Liquor is defined in the Act in the following terms:
4B Meaning of liquor
(1) Liquor is a spirituous or fermented fluid of an intoxicating nature intended for human consumption.
(2) Liquor also includes any other substance intended for human consumption in which the level of ethyl alcohol (ethanol) is more than 5mL/L (0.5%) at 20ºC.
Examples of other substances—
ice confections, jellies and aerosol sprays.
(3) Liquor also includes any other substance containing ethyl alcohol (ethanol), which substance is prescribed under a regulation as liquor.
(4) However, liquor does not include a fluid, that would otherwise be liquor, if it is used merely as a preservative or medium in which fruit is offered for sale to the public in sealed containers and with the contents visible.
Does Mr Murray have a case to answer?
 Taking the prosecution case at its highest, as I am required to do on a submission of no case to answer, I am satisfied the prosecution could provide evidence to confirm methylated spirits is a ‘spirituous or fermented fluid of an intoxicating nature’. In fact, in the defence submissions in reply, it was confirmed no issue was taken with that finding, nor could there be. Not being prescribed under a regulation as liquor, and not being used as a preservative, the live issue for determination is whether it is ‘intended for human consumption’.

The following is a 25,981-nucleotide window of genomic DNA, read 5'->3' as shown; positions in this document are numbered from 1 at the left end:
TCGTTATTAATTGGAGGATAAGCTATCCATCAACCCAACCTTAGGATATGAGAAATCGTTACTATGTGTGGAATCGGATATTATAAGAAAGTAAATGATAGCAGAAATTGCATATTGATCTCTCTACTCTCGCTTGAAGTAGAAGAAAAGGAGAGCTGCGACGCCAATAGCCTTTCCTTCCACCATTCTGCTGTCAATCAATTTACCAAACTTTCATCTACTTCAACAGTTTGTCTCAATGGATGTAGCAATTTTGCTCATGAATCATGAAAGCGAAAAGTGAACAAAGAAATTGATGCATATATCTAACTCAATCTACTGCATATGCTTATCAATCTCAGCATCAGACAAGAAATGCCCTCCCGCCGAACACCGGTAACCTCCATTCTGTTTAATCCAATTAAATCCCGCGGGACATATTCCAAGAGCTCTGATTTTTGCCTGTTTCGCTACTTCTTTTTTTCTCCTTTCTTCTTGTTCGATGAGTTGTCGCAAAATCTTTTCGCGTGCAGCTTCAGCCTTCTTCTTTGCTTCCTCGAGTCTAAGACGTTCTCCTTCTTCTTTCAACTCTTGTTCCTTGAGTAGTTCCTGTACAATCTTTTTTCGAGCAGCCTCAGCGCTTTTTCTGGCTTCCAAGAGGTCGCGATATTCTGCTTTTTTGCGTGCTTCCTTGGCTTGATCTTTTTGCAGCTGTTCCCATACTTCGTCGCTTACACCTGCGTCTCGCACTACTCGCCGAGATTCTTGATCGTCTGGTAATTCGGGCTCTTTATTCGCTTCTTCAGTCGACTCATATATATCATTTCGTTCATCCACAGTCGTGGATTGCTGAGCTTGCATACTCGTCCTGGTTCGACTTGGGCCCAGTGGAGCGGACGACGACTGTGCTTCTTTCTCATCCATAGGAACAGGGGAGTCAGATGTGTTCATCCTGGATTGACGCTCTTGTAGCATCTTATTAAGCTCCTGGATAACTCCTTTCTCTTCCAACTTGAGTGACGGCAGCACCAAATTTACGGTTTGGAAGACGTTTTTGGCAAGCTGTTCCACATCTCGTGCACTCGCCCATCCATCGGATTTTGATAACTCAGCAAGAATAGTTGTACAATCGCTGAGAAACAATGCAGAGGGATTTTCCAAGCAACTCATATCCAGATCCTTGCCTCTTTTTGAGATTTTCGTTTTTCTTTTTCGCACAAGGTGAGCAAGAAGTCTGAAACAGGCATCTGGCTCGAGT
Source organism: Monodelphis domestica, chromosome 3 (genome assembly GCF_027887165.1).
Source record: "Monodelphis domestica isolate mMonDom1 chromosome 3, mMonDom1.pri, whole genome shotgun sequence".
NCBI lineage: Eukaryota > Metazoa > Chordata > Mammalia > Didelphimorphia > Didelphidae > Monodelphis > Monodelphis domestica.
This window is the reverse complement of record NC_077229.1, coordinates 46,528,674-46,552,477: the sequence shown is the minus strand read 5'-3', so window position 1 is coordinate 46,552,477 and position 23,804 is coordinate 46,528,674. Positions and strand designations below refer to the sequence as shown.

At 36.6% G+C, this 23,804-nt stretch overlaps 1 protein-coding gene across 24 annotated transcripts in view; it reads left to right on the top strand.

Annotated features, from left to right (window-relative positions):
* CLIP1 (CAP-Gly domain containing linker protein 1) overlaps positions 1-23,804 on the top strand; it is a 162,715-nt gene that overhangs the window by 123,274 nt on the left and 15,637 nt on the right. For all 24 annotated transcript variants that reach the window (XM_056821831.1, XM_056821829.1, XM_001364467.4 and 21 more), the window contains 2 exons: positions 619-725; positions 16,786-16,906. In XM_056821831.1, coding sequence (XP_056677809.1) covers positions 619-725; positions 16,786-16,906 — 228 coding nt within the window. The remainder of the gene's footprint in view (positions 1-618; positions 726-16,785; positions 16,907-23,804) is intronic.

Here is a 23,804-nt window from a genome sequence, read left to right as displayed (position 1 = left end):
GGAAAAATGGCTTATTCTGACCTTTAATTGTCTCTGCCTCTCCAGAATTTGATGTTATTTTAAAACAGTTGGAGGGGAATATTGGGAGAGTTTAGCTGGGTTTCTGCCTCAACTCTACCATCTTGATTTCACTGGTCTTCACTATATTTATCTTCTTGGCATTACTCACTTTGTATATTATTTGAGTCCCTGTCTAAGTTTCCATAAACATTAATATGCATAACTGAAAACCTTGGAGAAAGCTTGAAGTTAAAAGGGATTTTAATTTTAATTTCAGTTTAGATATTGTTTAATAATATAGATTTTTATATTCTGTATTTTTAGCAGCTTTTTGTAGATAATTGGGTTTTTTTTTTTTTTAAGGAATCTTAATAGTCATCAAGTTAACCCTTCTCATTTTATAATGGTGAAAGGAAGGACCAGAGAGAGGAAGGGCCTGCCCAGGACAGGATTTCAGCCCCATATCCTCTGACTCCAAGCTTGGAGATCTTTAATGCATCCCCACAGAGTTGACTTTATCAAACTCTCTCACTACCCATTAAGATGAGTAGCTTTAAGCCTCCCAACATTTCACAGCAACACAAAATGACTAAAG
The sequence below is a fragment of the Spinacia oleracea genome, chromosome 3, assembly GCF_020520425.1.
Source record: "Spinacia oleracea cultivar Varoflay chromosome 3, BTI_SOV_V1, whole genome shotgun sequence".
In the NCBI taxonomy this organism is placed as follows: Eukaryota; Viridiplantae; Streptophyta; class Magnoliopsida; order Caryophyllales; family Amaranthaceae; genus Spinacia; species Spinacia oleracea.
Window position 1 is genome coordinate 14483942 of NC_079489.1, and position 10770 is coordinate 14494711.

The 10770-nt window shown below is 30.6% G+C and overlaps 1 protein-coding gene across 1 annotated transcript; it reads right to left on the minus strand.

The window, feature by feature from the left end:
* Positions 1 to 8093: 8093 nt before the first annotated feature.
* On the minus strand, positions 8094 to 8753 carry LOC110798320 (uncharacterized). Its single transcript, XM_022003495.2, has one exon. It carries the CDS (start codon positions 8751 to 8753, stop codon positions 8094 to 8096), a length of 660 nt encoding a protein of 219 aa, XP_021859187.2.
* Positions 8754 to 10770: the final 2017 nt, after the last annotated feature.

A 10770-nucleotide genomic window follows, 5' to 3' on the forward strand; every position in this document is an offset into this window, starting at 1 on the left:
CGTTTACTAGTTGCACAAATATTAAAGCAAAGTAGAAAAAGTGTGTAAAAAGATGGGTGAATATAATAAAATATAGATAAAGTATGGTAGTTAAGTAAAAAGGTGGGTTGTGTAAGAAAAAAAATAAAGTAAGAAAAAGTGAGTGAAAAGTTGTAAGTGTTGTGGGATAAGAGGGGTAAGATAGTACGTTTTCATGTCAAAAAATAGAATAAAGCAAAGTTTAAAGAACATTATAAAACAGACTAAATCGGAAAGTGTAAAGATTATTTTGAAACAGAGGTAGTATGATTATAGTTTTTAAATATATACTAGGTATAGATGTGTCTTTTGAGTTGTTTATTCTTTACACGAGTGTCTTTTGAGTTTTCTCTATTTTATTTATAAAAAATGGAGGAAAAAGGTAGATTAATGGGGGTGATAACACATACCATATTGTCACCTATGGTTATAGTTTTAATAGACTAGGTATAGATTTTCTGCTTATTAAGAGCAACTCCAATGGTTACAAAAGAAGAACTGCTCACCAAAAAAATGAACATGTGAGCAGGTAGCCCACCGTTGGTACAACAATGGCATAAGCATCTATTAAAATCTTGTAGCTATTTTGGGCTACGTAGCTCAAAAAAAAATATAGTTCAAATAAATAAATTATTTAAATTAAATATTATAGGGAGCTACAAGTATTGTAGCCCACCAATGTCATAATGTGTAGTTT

The decision for determination is simply whether methylated spirits comes within the definition of liquor in the Act. The determination depends entirely upon the statutory construction of that definition.
 Clearly, the substance is designed so that it is not suitable, or indeed intended, for human consumption. That is the thrust of the argument on Mr Murray’s behalf. On the other hand, the prosecution submission is whilst that may not have been the intention of the manufacturer of the substance, or of the retailer of the substance, Mr Murray unequivocally stated his intention in possessing and consuming it. Further, he had altered the substance so that he could drink it to become intoxicated.
 The main purposes of the Liquor Act 1992 is to regulate the sale and supply (and possession) of liquor to minimise the harm caused by alcohol abuse and misuse. Following s 14A of the Acts Interpretation Act 1954 the interpretation of a provision that best achieves the purpose of an Act is to be preferred to any other construction.